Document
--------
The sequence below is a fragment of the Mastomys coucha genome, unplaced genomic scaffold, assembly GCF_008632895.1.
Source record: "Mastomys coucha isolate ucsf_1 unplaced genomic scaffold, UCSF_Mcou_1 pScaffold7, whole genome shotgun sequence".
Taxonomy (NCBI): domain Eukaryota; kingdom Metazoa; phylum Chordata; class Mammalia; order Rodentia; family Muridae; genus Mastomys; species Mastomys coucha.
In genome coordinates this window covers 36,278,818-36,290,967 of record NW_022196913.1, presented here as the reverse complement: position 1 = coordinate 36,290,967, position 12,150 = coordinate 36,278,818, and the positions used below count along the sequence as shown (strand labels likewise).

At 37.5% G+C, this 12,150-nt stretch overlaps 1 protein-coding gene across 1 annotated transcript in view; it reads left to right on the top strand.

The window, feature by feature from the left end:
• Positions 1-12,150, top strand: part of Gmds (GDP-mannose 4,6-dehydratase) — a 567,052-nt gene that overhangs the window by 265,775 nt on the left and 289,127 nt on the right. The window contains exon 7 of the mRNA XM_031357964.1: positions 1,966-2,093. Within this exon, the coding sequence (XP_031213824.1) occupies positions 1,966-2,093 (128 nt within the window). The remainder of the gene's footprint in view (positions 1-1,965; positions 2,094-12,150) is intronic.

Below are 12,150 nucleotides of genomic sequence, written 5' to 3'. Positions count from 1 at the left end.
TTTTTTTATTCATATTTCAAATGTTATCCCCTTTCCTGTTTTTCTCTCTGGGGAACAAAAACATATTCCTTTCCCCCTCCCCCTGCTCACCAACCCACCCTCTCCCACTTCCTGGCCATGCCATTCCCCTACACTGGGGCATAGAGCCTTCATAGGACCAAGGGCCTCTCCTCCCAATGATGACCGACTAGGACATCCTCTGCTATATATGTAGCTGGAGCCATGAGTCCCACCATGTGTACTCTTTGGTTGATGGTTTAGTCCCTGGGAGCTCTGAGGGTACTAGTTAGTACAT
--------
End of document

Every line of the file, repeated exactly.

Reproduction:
The sequence below is a fragment of the Mastomys coucha genome, unplaced genomic scaffold, assembly GCF_008632895.1.
Source record: "Mastomys coucha isolate ucsf_1 unplaced genomic scaffold, UCSF_Mcou_1 pScaffold7, whole genome shotgun sequence".
Taxonomy (NCBI): domain Eukaryota; kingdom Metazoa; phylum Chordata; class Mammalia; order Rodentia; family Muridae; genus Mastomys; species Mastomys coucha.
In genome coordinates this window covers 36,278,818-36,290,967 of record NW_022196913.1, presented here as the reverse complement: position 1 = coordinate 36,290,967, position 12,150 = coordinate 36,278,818, and the positions used below count along the sequence as shown (strand labels likewise).

At 37.5% G+C, this 12,150-nt stretch overlaps 1 protein-coding gene across 1 annotated transcript in view; it reads left to right on the top strand.

The window, feature by feature from the left end:
• Positions 1-12,150, top strand: part of Gmds (GDP-mannose 4,6-dehydratase) — a 567,052-nt gene that overhangs the window by 265,775 nt on the left and 289,127 nt on the right. The window contains exon 7 of the mRNA XM_031357964.1: positions 1,966-2,093. Within this exon, the coding sequence (XP_031213824.1) occupies positions 1,966-2,093 (128 nt within the window). The remainder of the gene's footprint in view (positions 1-1,965; positions 2,094-12,150) is intronic.

Below are 12,150 nucleotides of genomic sequence, written 5' to 3'. Positions count from 1 at the left end.
TTTTTTTATTCATATTTCAAATGTTATCCCCTTTCCTGTTTTTCTCTCTGGGGAACAAAAACATATTCCTTTCCCCCTCCCCCTGCTCACCAACCCACCCTCTCCCACTTCCTGGCCATGCCATTCCCCTACACTGGGGCATAGAGCCTTCATAGGACCAAGGGCCTCTCCTCCCAATGATGACCGACTAGGACATCCTCTGCTATATATGTAGCTGGAGCCATGAGTCCCACCATGTGTACTCTTTGGTTGATGGTTTAGTCCCTGGGAGCTCTGAGGGTACTAGTTAGTACAT